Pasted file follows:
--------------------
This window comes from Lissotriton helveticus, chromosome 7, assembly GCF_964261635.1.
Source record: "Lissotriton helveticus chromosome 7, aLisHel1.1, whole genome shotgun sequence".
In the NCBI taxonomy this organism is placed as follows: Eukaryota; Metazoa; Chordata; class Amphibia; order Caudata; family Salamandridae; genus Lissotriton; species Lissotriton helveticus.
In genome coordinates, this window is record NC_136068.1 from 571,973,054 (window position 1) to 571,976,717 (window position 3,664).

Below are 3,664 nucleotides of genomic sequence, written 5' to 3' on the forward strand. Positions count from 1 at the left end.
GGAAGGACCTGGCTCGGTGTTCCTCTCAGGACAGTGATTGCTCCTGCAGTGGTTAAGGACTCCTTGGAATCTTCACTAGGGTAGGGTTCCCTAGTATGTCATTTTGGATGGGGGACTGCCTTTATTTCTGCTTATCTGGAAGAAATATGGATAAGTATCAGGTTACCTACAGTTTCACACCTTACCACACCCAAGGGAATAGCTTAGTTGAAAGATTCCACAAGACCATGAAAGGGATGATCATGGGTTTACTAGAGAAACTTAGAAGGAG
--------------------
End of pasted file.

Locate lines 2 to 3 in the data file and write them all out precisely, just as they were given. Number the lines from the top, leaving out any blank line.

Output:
Source record: "Lissotriton helveticus chromosome 7, aLisHel1.1, whole genome shotgun sequence".
In the NCBI taxonomy this organism is placed as follows: Eukaryota; Metazoa; Chordata; class Amphibia; order Caudata; family Salamandridae; genus Lissotriton; species Lissotriton helveticus.